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Albumin

 

This test measures the levels of albumin in the blood. Albumin is an important blood protein that is made by the liver and excreted by the kidneys.

This test is normally performed to assist in diagnosing diseases that affect proteins in the body. It may be used to diagnose, evaluate and monitor the disease course in a person with cancer, intestinal or renal problems, liver disease, and immune disorders.

The normal amount of albumin in the blood ranges from 3.4 to 5.4 grams per deciliter (gm/dl).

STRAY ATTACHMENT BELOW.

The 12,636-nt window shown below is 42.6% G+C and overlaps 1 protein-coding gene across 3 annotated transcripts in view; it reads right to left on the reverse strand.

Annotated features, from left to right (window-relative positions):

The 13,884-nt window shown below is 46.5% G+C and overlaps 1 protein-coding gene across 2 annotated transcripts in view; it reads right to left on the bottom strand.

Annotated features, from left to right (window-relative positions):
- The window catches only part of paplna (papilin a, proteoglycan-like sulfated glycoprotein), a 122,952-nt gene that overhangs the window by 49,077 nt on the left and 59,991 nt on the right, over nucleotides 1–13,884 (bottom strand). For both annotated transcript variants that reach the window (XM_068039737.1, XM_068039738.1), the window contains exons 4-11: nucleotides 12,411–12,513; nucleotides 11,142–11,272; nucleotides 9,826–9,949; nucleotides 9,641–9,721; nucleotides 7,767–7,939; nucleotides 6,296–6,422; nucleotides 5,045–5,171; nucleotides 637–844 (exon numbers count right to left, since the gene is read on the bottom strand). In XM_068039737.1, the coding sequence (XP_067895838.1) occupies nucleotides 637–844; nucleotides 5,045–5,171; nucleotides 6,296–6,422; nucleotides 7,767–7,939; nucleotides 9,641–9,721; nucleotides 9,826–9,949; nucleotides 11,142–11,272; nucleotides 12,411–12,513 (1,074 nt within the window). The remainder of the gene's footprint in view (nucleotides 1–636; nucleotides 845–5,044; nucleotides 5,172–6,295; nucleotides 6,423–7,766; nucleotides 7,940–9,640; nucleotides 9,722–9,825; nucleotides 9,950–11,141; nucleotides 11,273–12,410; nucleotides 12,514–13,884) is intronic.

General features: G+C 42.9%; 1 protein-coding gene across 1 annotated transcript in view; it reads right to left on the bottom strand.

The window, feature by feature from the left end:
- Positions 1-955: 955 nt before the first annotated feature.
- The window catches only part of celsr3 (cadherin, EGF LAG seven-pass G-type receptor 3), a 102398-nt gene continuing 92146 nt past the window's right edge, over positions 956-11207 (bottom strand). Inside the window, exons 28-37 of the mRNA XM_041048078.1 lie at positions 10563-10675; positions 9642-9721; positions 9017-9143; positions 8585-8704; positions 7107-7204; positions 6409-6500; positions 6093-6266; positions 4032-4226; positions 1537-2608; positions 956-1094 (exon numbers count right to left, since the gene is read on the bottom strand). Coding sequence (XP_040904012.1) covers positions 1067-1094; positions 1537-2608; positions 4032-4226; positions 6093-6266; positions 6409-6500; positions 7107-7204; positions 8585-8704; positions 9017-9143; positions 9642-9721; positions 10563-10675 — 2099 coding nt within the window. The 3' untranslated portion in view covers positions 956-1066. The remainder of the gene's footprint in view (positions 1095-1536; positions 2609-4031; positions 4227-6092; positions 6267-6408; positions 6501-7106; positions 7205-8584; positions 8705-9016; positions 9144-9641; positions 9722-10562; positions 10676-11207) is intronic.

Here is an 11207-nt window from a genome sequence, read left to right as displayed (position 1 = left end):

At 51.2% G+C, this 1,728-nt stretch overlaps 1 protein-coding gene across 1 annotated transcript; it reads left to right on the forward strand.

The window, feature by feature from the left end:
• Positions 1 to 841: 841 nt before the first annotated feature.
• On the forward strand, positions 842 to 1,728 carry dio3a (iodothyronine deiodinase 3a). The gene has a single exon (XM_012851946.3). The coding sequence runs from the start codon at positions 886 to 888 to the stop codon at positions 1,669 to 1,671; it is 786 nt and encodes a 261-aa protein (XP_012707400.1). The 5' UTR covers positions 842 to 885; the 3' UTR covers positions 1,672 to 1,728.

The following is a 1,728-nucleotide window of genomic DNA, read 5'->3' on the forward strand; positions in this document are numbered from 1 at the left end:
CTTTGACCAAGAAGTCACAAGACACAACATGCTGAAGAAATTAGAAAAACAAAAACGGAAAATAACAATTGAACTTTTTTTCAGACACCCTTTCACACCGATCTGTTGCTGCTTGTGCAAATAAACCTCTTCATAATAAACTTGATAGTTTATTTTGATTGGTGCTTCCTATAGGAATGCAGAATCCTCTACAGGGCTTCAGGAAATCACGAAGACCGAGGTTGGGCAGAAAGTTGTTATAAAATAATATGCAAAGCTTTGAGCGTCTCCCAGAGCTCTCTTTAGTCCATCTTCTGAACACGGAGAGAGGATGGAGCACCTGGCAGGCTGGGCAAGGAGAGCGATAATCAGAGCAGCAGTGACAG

Abnormally low concentrations of albumin in the blood may indicate:

  • ascites, an accumulation of fluid in the abdominal and pelvic cavity

  • extensive burns

  • kidney disease

  • liver disease

  • malabsorption

  • syndromes such as Crohn's disease, sprue, or Whipple's disease

  • malnutrition

 
 

 


 
 
 

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